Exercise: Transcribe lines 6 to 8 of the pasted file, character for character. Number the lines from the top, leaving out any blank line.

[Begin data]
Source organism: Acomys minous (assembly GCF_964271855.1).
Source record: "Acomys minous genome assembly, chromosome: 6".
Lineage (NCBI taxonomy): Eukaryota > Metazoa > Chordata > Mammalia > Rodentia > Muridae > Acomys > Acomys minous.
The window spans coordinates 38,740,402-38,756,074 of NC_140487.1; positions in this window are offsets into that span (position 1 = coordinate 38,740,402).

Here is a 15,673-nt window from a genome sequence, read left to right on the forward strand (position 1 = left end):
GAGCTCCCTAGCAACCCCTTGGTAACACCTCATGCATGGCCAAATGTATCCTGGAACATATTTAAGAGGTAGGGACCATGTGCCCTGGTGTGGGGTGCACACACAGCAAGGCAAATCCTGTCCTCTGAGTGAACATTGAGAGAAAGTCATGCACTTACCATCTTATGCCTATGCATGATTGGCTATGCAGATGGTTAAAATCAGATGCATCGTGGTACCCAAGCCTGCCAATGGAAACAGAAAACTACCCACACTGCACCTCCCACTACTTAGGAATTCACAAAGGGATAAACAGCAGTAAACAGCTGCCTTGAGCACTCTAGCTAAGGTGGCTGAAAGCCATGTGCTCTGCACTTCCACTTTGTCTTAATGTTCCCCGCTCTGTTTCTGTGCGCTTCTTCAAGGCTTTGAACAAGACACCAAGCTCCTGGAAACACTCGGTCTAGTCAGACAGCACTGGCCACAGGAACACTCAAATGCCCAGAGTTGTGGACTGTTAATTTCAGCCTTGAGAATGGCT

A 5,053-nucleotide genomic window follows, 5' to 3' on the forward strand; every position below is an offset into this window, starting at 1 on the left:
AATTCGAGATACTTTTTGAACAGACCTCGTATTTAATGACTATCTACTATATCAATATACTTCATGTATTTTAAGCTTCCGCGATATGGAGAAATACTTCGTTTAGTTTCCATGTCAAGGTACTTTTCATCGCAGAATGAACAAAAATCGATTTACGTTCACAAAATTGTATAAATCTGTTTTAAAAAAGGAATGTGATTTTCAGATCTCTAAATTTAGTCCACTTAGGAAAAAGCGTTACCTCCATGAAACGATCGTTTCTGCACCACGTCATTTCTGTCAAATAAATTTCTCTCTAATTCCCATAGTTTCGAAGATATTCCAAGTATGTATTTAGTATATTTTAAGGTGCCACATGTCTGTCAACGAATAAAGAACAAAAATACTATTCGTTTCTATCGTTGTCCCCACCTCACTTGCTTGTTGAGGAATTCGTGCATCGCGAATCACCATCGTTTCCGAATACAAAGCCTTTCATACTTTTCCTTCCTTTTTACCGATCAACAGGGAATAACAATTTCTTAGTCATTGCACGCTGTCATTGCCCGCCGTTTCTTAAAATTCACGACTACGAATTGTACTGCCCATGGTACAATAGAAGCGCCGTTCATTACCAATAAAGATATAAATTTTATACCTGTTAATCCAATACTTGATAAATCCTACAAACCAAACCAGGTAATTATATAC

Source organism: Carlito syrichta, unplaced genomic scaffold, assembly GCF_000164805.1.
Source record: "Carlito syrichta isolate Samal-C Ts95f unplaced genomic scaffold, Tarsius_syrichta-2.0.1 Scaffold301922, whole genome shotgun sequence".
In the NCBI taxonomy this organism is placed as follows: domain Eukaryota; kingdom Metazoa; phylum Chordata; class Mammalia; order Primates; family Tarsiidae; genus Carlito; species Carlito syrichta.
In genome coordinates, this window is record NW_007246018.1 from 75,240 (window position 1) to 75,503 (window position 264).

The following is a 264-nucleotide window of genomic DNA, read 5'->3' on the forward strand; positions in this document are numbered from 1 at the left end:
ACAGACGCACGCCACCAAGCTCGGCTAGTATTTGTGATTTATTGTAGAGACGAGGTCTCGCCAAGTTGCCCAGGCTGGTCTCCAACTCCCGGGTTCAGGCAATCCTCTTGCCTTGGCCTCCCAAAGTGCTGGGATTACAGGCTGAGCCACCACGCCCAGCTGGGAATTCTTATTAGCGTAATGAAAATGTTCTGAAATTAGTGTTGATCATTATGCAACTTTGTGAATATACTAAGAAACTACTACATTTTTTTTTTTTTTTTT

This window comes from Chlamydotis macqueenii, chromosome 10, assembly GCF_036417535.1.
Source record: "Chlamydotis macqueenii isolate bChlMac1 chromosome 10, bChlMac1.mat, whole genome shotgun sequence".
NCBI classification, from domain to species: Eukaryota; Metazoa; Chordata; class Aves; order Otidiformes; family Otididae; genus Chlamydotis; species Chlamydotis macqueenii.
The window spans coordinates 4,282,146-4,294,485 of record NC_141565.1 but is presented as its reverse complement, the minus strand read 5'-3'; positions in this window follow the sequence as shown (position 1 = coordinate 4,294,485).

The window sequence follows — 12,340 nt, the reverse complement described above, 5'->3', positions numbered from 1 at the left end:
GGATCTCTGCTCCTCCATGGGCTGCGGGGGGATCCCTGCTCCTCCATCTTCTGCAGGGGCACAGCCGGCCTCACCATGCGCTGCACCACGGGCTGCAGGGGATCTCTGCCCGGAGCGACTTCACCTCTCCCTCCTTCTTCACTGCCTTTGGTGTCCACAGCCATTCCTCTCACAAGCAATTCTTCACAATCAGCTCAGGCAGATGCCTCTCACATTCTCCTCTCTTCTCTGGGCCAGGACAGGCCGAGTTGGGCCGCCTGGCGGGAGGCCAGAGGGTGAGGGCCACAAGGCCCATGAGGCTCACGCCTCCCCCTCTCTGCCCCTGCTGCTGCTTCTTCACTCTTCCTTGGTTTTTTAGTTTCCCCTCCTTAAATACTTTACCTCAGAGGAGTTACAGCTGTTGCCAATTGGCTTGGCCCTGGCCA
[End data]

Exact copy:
GAGCTCCCTAGCAACCCCTTGGTAACACCTCATGCATGGCCAAATGTATCCTGGAACATATTTAAGAGGTAGGGACCATGTGCCCTGGTGTGGGGTGCACACACAGCAAGGCAAATCCTGTCCTCTGAGTGAACATTGAGAGAAAGTCATGCACTTACCATCTTATGCCTATGCATGATTGGCTATGCAGATGGTTAAAATCAGATGCATCGTGGTACCCAAGCCTGCCAATGGAAACAGAAAACTACCCACACTGCACCTCCCACTACTTAGGAATTCACAAAGGGATAAACAGCAGTAAACAGCTGCCTTGAGCACTCTAGCTAAGGTGGCTGAAAGCCATGTGCTCTGCACTTCCACTTTGTCTTAATGTTCCCCGCTCTGTTTCTGTGCGCTTCTTCAAGGCTTTGAACAAGACACCAAGCTCCTGGAAACACTCGGTCTAGTCAGACAGCACTGGCCACAGGAACACTCAAATGCCCAGAGTTGTGGACTGTTAATTTCAGCCTTGAGAATGGCT

A 5,053-nucleotide genomic window follows, 5' to 3' on the forward strand; every position below is an offset into this window, starting at 1 on the left:
AATTCGAGATACTTTTTGAACAGACCTCGTATTTAATGACTATCTACTATATCAATATACTTCATGTATTTTAAGCTTCCGCGATATGGAGAAATACTTCGTTTAGTTTCCATGTCAAGGTACTTTTCATCGCAGAATGAACAAAAATCGATTTACGTTCACAAAATTGTATAAATCTGTTTTAAAAAAGGAATGTGATTTTCAGATCTCTAAATTTAGTCCACTTAGGAAAAAGCGTTACCTCCATGAAACGATCGTTTCTGCACCACGTCATTTCTGTCAAATAAATTTCTCTCTAATTCCCATAGTTTCGAAGATATTCCAAGTATGTATTTAGTATATTTTAAGGTGCCACATGTCTGTCAACGAATAAAGAACAAAAATACTATTCGTTTCTATCGTTGTCCCCACCTCACTTGCTTGTTGAGGAATTCGTGCATCGCGAATCACCATCGTTTCCGAATACAAAGCCTTTCATACTTTTCCTTCCTTTTTACCGATCAACAGGGAATAACAATTTCTTAGTCATTGCACGCTGTCATTGCCCGCCGTTTCTTAAAATTCACGACTACGAATTGTACTGCCCATGGTACAATAGAAGCGCCGTTCATTACCAATAAAGATATAAATTTTATACCTGTTAATCCAATACTTGATAAATCCTACAAACCAAACCAGGTAATTATATAC